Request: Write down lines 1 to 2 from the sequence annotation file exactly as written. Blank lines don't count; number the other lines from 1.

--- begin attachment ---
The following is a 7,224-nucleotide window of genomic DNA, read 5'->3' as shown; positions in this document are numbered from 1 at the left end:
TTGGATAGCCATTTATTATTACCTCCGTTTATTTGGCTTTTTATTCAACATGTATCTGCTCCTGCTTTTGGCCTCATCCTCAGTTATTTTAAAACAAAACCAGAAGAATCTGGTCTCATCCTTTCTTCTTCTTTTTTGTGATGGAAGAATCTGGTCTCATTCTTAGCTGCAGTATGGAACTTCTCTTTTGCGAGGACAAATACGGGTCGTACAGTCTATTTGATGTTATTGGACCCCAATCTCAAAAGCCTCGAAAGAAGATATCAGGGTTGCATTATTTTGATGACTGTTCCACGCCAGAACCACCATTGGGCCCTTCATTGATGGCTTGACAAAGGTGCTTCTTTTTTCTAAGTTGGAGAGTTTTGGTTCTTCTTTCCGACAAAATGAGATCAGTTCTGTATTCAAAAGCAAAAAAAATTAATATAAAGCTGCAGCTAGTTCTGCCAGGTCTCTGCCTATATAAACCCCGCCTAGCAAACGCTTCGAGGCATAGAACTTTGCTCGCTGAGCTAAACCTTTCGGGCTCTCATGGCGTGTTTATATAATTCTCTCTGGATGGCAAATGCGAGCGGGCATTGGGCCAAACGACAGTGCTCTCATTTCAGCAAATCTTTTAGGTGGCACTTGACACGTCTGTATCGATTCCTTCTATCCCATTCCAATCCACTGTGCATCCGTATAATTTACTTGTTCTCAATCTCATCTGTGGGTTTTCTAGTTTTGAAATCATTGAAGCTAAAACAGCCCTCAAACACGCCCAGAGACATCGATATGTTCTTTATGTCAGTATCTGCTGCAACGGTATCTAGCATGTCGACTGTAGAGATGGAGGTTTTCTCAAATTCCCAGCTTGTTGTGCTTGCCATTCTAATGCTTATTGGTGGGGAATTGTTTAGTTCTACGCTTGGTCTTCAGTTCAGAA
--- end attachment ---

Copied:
The following is a 7,224-nucleotide window of genomic DNA, read 5'->3' as shown; positions in this document are numbered from 1 at the left end:
TTGGATAGCCATTTATTATTACCTCCGTTTATTTGGCTTTTTATTCAACATGTATCTGCTCCTGCTTTTGGCCTCATCCTCAGTTATTTTAAAACAAAACCAGAAGAATCTGGTCTCATCCTTTCTTCTTCTTTTTTGTGATGGAAGAATCTGGTCTCATTCTTAGCTGCAGTATGGAACTTCTCTTTTGCGAGGACAAATACGGGTCGTACAGTCTATTTGATGTTATTGGACCCCAATCTCAAAAGCCTCGAAAGAAGATATCAGGGTTGCATTATTTTGATGACTGTTCCACGCCAGAACCACCATTGGGCCCTTCATTGATGGCTTGACAAAGGTGCTTCTTTTTTCTAAGTTGGAGAGTTTTGGTTCTTCTTTCCGACAAAATGAGATCAGTTCTGTATTCAAAAGCAAAAAAAATTAATATAAAGCTGCAGCTAGTTCTGCCAGGTCTCTGCCTATATAAACCCCGCCTAGCAAACGCTTCGAGGCATAGAACTTTGCTCGCTGAGCTAAACCTTTCGGGCTCTCATGGCGTGTTTATATAATTCTCTCTGGATGGCAAATGCGAGCGGGCATTGGGCCAAACGACAGTGCTCTCATTTCAGCAAATCTTTTAGGTGGCACTTGACACGTCTGTATCGATTCCTTCTATCCCATTCCAATCCACTGTGCATCCGTATAATTTACTTGTTCTCAATCTCATCTGTGGGTTTTCTAGTTTTGAAATCATTGAAGCTAAAACAGCCCTCAAACACGCCCAGAGACATCGATATGTTCTTTATGTCAGTATCTGCTGCAACGGTATCTAGCATGTCGACTGTAGAGATGGAGGTTTTCTCAAATTCCCAGCTTGTTGTGCTTGCCATTCTAATGCTTATTGGTGGGGAATTGTTTAGTTCTACGCTTGGTCTTCAGTTCAGAA